- Oregon IPM Committee
- Outreach & Newsletter
As part of a Signature Program of the Western IPM Center, the Oregon IPM Center coordinates a network of experts and stakeholders in the region about to gather input about proposed regulatory changes to support federal agencies in their decision making. This process keeps stakeholders aware of relevant regulatory actions and encourages stakeholder involvement in the regulatory process.
When federal agencies consider changes to pesticide registrations, they issue a “Request for Information” or open a formal comment period to gather feedback from growers and others with on-the-ground expertise. The Western IPM Center gathers comments from a network of informed sources throughout the Western region, and provides the agencies with “coordinated comments,” expert-written reports to assist the agencies in their decision-making. Katie Murray of the Oregon IPM Center is one of three Comment Coordinators working through the Western IPM Center, and her project encompasses the Pacific Northwest.
One important aspect of the Western IPM Center's work is communicating Western pest management needs and priorities to federal regulators and lawmakers. The Regional IPM Network Coordination Signature Program is one way they do this. The network coordinators in the Pacific Northwest, Southwest, Pacific Islands and California build and maintain a list of contacts including growers, crop and commodity group representatives, extension agents and others to gather on-the-ground information when the U.S. Department of Agriculture needs real-world farming information or the Environmental Protection Agency considers new label restrictions on pesticides.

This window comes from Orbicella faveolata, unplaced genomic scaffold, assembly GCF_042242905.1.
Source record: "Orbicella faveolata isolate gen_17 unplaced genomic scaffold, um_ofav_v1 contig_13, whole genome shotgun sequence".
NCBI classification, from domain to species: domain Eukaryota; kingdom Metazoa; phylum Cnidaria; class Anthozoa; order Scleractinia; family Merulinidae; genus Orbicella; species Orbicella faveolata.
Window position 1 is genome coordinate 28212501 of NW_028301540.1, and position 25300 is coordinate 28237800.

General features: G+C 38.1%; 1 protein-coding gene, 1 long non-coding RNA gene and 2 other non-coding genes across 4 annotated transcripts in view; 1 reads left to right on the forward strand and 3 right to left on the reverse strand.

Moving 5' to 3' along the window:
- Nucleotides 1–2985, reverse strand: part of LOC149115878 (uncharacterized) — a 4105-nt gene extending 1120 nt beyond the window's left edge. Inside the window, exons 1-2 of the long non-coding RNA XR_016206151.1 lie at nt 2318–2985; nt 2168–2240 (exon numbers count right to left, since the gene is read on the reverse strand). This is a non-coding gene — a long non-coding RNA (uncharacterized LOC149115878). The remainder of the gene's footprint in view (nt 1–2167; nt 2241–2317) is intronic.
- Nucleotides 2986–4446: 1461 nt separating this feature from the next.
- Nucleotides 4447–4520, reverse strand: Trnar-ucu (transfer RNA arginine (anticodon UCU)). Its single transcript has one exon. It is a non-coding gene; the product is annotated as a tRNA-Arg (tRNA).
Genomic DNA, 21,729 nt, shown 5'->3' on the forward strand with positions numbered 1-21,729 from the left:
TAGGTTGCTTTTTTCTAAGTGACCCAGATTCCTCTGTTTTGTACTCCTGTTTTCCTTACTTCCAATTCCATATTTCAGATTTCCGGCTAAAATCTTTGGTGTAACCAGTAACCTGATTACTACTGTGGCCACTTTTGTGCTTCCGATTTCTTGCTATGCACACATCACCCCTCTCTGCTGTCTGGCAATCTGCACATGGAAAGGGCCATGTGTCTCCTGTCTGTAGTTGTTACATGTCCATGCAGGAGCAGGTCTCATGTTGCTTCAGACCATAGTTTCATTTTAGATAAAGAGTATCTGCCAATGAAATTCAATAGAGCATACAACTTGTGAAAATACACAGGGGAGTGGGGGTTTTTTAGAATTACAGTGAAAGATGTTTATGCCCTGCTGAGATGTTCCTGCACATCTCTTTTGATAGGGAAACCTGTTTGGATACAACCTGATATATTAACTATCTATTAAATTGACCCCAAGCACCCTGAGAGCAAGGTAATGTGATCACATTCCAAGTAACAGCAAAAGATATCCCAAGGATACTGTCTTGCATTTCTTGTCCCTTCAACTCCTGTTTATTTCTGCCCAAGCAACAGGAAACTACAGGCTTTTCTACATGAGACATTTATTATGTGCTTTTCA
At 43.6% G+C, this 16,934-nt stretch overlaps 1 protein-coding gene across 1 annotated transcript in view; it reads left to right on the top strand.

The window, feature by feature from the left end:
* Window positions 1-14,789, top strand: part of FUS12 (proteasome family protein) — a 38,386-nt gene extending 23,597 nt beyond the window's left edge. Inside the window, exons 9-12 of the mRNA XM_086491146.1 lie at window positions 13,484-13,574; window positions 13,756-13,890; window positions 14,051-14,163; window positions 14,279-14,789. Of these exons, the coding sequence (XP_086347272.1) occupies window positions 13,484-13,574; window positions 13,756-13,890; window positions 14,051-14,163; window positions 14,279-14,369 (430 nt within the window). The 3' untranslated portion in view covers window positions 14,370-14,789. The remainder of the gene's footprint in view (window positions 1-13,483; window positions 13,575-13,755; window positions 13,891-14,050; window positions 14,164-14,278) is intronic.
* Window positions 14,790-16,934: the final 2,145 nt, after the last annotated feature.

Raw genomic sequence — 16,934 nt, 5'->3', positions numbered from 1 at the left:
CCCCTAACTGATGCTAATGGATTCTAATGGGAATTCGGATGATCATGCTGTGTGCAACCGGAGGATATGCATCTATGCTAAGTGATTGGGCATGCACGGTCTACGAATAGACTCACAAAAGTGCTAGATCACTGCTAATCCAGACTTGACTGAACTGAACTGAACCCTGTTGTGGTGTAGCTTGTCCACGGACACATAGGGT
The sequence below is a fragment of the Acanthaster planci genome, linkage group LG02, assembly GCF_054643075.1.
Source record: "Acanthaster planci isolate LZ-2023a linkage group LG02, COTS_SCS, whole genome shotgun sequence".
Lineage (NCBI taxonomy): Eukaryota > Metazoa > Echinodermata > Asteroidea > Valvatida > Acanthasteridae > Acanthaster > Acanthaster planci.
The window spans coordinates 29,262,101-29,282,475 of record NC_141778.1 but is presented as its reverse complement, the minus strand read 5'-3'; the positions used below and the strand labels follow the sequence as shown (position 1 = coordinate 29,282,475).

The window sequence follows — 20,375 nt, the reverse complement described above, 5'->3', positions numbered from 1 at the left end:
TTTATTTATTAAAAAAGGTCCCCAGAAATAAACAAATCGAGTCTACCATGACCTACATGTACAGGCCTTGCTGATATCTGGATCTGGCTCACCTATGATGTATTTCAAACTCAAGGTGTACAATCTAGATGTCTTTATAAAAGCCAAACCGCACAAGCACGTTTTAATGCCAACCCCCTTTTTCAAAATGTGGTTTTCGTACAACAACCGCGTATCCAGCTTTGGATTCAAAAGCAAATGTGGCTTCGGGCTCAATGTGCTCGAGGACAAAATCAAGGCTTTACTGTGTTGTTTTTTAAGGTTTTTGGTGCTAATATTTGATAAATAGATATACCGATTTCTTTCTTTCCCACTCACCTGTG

PNW IPM Network Coordination keeps stakeholders apprised of pertinent and relevant regulatory actions, and encourages stakeholder involvement in the regulatory process. Previously submitted comments have been cited in EPA response documents as relevant and helpful to their decision-making process.
An informed and communicative regulatory system is able to listen and respond to stakeholder needs and input. This maintains the availability of efficacious pesticides, targets their uses to where they are most needed, and encourages crop and pest-specific risk management practices that minimize the potential for harm to human health and the environment.
Western IPM Center • US Environmental Protection Agency
USDA Office of Pest Management Policy • ODA Pesticide Stewardship Partnership
Pacific Northwest Agricultural researchers, extension agents, and other crop industry representatives
For more information, contact PNW Network Coordinator Dani Lightle